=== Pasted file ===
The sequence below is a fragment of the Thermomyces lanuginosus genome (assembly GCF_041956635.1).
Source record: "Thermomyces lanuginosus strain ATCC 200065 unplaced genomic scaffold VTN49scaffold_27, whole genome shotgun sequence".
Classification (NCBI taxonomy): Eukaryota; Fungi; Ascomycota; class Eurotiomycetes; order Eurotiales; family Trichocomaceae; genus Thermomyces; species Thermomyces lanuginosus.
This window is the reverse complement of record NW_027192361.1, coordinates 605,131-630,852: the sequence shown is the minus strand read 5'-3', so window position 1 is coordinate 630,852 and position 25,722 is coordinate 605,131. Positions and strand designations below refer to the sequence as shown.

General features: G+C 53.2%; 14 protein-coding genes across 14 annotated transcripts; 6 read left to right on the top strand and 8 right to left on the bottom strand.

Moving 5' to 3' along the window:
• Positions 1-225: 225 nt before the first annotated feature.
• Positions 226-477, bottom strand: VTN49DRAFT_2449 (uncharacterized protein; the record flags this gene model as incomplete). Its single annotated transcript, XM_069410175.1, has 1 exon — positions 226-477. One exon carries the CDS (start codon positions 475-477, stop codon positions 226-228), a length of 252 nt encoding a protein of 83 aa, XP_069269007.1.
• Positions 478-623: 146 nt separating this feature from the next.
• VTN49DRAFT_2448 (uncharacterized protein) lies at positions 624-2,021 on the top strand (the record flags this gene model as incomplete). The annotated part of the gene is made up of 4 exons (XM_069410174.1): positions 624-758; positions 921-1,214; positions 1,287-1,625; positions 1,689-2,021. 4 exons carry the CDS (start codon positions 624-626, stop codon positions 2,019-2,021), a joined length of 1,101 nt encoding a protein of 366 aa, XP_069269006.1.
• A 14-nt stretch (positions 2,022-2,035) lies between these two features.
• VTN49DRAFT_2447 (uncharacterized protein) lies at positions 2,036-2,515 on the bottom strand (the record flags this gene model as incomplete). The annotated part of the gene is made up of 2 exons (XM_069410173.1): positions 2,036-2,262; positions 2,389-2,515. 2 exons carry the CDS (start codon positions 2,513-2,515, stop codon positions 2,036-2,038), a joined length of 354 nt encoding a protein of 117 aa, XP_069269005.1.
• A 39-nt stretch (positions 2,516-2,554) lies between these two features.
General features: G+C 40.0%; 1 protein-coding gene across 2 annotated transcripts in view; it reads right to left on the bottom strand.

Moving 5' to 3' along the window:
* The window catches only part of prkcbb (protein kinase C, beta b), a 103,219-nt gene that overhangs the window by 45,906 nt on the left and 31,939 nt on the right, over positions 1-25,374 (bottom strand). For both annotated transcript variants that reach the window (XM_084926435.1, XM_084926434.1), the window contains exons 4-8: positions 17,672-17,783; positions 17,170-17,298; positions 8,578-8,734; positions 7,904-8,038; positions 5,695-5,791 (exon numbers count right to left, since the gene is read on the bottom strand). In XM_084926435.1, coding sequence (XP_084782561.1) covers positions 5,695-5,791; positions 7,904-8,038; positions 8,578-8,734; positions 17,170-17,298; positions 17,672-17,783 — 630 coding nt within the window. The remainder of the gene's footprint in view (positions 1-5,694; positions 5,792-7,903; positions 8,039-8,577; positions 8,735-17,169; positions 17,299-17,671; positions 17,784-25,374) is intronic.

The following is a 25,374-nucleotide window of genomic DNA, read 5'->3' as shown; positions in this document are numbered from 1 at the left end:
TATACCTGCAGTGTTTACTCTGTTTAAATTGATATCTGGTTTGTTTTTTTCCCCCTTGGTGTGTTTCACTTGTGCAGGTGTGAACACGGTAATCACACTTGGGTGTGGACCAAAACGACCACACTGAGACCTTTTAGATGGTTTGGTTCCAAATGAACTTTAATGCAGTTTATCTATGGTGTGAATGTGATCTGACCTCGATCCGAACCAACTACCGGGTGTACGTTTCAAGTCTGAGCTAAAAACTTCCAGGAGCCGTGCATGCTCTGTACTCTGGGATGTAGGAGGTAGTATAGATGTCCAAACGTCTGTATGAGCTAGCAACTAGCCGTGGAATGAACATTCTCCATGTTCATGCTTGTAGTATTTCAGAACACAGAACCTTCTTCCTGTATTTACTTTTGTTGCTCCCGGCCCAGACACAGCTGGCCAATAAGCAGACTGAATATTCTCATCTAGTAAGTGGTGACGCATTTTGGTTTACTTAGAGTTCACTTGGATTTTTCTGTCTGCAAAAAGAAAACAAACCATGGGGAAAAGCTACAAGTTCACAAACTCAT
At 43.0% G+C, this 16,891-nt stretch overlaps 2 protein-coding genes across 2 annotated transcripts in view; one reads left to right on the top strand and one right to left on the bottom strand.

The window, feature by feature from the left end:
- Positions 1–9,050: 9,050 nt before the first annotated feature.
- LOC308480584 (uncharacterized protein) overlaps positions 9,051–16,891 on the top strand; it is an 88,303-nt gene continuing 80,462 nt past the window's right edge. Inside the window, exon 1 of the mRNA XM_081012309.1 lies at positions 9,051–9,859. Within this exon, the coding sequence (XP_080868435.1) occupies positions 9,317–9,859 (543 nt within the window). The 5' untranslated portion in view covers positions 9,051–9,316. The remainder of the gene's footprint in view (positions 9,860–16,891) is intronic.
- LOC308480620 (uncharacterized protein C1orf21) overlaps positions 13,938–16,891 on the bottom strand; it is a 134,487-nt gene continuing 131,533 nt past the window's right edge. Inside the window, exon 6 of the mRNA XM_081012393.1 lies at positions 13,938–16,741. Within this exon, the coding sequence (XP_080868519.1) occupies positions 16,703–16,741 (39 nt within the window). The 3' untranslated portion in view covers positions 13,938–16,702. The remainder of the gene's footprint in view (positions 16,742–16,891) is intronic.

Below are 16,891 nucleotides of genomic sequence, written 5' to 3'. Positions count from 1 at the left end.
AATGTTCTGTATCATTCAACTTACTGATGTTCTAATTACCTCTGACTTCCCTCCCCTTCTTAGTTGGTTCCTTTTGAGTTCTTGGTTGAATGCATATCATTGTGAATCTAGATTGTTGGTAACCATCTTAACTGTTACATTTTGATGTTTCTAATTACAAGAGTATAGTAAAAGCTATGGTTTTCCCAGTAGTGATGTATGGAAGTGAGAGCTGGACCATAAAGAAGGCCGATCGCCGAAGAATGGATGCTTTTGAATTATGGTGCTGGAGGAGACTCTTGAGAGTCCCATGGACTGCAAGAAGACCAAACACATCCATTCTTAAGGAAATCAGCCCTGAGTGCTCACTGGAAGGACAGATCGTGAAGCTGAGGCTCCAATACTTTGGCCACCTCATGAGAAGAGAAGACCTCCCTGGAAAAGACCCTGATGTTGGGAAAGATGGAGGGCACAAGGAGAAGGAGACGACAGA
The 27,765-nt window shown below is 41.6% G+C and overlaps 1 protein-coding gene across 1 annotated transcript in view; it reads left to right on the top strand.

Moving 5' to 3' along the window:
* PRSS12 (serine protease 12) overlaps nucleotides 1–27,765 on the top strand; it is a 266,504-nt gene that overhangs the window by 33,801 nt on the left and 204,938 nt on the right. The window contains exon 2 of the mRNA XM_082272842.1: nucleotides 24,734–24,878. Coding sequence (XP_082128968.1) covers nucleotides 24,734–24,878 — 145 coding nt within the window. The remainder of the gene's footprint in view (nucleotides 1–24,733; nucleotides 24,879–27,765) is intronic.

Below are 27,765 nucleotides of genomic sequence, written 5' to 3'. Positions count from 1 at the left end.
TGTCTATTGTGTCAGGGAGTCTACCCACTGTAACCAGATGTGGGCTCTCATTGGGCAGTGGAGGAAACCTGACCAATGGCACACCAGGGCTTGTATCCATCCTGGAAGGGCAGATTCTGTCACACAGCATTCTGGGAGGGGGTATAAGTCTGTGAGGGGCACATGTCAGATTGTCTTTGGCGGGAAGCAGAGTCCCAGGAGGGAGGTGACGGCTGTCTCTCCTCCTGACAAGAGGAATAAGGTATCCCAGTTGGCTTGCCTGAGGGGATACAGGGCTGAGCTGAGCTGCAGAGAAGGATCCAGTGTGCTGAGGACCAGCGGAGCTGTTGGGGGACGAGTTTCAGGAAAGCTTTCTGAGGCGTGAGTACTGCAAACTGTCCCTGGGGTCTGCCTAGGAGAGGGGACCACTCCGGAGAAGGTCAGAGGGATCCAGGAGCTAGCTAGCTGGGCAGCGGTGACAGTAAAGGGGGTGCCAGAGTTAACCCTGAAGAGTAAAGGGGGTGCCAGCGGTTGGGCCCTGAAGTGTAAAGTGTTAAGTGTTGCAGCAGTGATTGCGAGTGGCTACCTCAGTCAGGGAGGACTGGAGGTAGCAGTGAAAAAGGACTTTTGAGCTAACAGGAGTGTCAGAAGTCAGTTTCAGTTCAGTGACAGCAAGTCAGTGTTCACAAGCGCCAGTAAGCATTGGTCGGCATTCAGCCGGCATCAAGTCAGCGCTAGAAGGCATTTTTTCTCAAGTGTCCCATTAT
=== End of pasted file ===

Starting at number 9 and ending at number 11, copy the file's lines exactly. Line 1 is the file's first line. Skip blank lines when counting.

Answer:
• Positions 478-623: 146 nt separating this feature from the next.
• VTN49DRAFT_2448 (uncharacterized protein) lies at positions 624-2,021 on the top strand (the record flags this gene model as incomplete). The annotated part of the gene is made up of 4 exons (XM_069410174.1): positions 624-758; positions 921-1,214; positions 1,287-1,625; positions 1,689-2,021. 4 exons carry the CDS (start codon positions 624-626, stop codon positions 2,019-2,021), a joined length of 1,101 nt encoding a protein of 366 aa, XP_069269006.1.
• A 14-nt stretch (positions 2,022-2,035) lies between these two features.